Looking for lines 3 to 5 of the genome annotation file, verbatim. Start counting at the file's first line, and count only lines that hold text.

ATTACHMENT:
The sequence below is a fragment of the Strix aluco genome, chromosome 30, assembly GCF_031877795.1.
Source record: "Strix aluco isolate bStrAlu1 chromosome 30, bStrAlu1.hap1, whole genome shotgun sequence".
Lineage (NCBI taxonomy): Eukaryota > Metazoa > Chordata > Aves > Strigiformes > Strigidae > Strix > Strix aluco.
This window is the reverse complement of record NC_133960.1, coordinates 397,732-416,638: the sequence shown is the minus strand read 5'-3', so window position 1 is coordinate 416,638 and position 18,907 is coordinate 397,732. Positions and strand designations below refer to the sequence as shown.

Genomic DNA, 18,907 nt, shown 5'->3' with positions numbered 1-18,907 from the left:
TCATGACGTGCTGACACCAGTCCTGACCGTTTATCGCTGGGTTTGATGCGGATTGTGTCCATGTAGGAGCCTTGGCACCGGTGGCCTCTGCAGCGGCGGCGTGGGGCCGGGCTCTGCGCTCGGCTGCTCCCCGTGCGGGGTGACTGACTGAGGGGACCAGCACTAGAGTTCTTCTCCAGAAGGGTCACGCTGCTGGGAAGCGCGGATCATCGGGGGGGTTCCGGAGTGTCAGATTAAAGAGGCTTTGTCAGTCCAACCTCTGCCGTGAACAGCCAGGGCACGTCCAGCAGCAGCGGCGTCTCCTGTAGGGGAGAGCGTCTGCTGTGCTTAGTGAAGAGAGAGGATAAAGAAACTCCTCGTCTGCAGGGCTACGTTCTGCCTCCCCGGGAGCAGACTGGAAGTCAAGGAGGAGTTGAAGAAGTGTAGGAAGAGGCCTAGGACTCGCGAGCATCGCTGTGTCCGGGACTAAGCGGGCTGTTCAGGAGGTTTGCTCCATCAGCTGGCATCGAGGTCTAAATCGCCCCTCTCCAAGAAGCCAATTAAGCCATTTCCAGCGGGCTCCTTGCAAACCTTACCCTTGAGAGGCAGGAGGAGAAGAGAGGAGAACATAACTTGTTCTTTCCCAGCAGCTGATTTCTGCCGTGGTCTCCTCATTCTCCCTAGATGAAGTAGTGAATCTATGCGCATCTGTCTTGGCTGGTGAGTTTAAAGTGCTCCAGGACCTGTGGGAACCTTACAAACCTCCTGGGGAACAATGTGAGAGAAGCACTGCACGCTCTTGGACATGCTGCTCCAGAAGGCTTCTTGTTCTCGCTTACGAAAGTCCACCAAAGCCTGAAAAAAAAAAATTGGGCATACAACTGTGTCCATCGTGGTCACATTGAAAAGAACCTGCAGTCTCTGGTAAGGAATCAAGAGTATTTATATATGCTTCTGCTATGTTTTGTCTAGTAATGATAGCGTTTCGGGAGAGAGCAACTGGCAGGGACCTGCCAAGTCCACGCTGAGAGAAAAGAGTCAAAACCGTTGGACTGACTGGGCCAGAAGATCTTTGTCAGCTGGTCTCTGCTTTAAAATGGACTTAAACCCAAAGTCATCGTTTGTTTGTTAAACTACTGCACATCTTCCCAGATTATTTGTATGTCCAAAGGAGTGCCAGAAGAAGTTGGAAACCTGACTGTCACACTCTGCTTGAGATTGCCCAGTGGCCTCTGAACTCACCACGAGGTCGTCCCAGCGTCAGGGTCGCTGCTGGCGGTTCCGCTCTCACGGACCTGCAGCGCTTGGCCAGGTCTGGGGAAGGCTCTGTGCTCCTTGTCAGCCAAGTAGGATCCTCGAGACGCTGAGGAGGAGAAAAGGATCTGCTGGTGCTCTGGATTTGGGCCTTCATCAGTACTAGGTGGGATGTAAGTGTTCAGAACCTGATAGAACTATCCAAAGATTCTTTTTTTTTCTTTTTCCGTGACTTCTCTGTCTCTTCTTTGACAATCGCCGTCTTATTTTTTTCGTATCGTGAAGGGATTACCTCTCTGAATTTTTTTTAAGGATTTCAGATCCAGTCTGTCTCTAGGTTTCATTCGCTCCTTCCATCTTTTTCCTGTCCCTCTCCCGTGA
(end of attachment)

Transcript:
Lineage (NCBI taxonomy): Eukaryota > Metazoa > Chordata > Aves > Strigiformes > Strigidae > Strix > Strix aluco.
This window is the reverse complement of record NC_133960.1, coordinates 397,732-416,638: the sequence shown is the minus strand read 5'-3', so window position 1 is coordinate 416,638 and position 18,907 is coordinate 397,732. Positions and strand designations below refer to the sequence as shown.

Genomic DNA, 18,907 nt, shown 5'->3' with positions numbered 1-18,907 from the left: